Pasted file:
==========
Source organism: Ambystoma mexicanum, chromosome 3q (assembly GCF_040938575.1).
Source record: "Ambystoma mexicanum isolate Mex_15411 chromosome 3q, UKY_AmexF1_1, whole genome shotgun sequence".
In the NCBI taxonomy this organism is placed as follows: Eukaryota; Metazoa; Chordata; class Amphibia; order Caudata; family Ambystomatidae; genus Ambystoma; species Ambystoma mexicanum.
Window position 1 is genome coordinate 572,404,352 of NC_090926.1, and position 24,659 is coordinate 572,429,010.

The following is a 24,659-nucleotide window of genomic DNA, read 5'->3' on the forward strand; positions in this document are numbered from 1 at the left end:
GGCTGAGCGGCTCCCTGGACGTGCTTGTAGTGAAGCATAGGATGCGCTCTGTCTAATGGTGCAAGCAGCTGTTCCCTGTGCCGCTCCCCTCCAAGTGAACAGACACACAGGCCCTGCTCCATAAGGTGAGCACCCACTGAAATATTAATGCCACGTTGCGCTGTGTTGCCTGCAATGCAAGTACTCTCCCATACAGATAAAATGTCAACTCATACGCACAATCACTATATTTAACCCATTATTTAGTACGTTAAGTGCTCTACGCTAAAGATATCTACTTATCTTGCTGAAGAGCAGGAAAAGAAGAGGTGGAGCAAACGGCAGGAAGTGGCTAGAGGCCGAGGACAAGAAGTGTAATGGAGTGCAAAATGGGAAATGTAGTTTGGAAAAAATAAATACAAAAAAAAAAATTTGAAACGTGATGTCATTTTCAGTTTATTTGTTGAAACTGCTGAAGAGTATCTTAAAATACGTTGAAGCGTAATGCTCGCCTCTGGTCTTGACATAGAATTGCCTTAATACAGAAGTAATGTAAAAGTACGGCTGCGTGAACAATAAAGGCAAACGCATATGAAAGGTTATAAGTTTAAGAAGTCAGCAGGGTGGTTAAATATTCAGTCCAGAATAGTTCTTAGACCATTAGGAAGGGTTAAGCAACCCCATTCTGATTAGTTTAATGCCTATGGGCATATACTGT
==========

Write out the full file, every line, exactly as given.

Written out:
Source organism: Ambystoma mexicanum, chromosome 3q (assembly GCF_040938575.1).
Source record: "Ambystoma mexicanum isolate Mex_15411 chromosome 3q, UKY_AmexF1_1, whole genome shotgun sequence".
In the NCBI taxonomy this organism is placed as follows: Eukaryota; Metazoa; Chordata; class Amphibia; order Caudata; family Ambystomatidae; genus Ambystoma; species Ambystoma mexicanum.
Window position 1 is genome coordinate 572,404,352 of NC_090926.1, and position 24,659 is coordinate 572,429,010.

The following is a 24,659-nucleotide window of genomic DNA, read 5'->3' on the forward strand; positions in this document are numbered from 1 at the left end:
GGCTGAGCGGCTCCCTGGACGTGCTTGTAGTGAAGCATAGGATGCGCTCTGTCTAATGGTGCAAGCAGCTGTTCCCTGTGCCGCTCCCCTCCAAGTGAACAGACACACAGGCCCTGCTCCATAAGGTGAGCACCCACTGAAATATTAATGCCACGTTGCGCTGTGTTGCCTGCAATGCAAGTACTCTCCCATACAGATAAAATGTCAACTCATACGCACAATCACTATATTTAACCCATTATTTAGTACGTTAAGTGCTCTACGCTAAAGATATCTACTTATCTTGCTGAAGAGCAGGAAAAGAAGAGGTGGAGCAAACGGCAGGAAGTGGCTAGAGGCCGAGGACAAGAAGTGTAATGGAGTGCAAAATGGGAAATGTAGTTTGGAAAAAATAAATACAAAAAAAAAAATTTGAAACGTGATGTCATTTTCAGTTTATTTGTTGAAACTGCTGAAGAGTATCTTAAAATACGTTGAAGCGTAATGCTCGCCTCTGGTCTTGACATAGAATTGCCTTAATACAGAAGTAATGTAAAAGTACGGCTGCGTGAACAATAAAGGCAAACGCATATGAAAGGTTATAAGTTTAAGAAGTCAGCAGGGTGGTTAAATATTCAGTCCAGAATAGTTCTTAGACCATTAGGAAGGGTTAAGCAACCCCATTCTGATTAGTTTAATGCCTATGGGCATATACTGT